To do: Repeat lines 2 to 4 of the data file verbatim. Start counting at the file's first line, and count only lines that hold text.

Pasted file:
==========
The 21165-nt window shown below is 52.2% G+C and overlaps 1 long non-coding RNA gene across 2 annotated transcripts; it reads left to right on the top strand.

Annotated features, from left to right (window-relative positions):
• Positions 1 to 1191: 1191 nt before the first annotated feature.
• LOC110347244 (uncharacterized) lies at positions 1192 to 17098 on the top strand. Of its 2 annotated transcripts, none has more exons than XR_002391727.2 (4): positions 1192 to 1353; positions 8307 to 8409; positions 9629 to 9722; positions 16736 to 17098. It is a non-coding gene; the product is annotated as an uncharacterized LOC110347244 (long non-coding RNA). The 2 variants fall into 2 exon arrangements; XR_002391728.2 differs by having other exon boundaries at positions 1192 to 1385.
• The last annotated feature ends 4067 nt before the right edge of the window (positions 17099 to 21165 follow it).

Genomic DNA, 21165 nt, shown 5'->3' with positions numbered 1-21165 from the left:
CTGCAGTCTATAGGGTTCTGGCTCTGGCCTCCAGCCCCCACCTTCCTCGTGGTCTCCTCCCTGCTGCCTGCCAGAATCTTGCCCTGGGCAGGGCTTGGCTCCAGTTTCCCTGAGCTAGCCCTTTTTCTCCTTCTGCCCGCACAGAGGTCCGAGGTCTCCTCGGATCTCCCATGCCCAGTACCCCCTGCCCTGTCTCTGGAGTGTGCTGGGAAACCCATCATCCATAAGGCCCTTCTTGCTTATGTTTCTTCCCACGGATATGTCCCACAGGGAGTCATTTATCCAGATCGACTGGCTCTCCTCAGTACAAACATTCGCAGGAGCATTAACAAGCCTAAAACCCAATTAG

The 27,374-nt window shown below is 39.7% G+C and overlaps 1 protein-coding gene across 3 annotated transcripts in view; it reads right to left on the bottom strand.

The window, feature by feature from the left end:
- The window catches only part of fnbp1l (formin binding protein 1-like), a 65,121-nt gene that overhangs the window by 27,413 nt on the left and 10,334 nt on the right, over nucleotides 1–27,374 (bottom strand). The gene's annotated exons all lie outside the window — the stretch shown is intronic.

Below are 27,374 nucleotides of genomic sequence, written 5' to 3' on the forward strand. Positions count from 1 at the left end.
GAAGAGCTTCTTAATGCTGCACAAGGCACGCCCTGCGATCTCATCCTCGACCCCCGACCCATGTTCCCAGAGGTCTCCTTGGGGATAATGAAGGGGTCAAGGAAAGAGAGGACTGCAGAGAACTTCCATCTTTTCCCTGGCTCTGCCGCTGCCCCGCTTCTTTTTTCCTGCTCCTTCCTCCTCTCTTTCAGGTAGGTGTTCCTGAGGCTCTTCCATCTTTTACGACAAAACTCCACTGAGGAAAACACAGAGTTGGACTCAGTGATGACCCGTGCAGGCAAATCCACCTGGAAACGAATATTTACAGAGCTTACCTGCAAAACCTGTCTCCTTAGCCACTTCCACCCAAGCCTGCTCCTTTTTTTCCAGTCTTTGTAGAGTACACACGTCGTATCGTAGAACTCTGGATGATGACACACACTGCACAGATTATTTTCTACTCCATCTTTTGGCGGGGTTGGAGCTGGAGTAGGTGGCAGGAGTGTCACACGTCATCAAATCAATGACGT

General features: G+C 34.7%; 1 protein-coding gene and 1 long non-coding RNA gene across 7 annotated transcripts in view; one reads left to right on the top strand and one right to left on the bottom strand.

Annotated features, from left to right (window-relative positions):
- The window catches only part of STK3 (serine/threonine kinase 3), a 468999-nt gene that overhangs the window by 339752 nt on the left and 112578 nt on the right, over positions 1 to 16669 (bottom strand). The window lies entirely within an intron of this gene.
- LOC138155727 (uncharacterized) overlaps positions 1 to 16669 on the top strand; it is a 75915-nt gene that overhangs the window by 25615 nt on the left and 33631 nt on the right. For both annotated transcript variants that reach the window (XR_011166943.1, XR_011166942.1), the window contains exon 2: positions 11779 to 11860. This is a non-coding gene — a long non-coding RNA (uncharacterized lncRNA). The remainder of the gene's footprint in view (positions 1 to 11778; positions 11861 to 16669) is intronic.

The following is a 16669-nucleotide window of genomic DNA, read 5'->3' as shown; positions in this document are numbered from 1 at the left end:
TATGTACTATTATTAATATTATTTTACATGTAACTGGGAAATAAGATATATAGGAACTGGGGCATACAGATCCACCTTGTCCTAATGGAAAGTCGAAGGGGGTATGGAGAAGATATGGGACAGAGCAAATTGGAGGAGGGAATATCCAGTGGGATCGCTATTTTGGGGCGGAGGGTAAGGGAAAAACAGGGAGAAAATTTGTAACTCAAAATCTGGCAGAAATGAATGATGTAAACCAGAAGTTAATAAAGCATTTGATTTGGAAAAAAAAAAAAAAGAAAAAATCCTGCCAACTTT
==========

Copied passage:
Annotated features, from left to right (window-relative positions):
• Positions 1 to 1191: 1191 nt before the first annotated feature.
• LOC110347244 (uncharacterized) lies at positions 1192 to 17098 on the top strand. Of its 2 annotated transcripts, none has more exons than XR_002391727.2 (4): positions 1192 to 1353; positions 8307 to 8409; positions 9629 to 9722; positions 16736 to 17098. It is a non-coding gene; the product is annotated as an uncharacterized LOC110347244 (long non-coding RNA). The 2 variants fall into 2 exon arrangements; XR_002391728.2 differs by having other exon boundaries at positions 1192 to 1385.